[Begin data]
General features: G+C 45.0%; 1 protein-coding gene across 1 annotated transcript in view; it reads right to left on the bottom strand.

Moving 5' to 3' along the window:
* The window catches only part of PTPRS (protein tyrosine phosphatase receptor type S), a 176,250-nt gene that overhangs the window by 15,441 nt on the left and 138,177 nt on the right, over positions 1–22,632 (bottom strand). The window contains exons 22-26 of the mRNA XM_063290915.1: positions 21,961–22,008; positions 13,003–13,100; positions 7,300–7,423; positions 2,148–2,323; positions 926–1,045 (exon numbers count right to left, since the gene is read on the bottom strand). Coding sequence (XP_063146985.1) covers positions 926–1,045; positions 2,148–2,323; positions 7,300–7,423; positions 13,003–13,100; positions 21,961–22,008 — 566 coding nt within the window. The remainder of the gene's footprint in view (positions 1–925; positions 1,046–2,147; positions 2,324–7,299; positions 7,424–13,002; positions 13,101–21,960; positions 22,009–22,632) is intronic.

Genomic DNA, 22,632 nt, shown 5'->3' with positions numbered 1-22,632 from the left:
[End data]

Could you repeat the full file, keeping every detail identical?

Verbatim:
General features: G+C 45.0%; 1 protein-coding gene across 1 annotated transcript in view; it reads right to left on the bottom strand.

Moving 5' to 3' along the window:
* The window catches only part of PTPRS (protein tyrosine phosphatase receptor type S), a 176,250-nt gene that overhangs the window by 15,441 nt on the left and 138,177 nt on the right, over positions 1–22,632 (bottom strand). The window contains exons 22-26 of the mRNA XM_063290915.1: positions 21,961–22,008; positions 13,003–13,100; positions 7,300–7,423; positions 2,148–2,323; positions 926–1,045 (exon numbers count right to left, since the gene is read on the bottom strand). Coding sequence (XP_063146985.1) covers positions 926–1,045; positions 2,148–2,323; positions 7,300–7,423; positions 13,003–13,100; positions 21,961–22,008 — 566 coding nt within the window. The remainder of the gene's footprint in view (positions 1–925; positions 1,046–2,147; positions 2,324–7,299; positions 7,424–13,002; positions 13,101–21,960; positions 22,009–22,632) is intronic.

Genomic DNA, 22,632 nt, shown 5'->3' with positions numbered 1-22,632 from the left: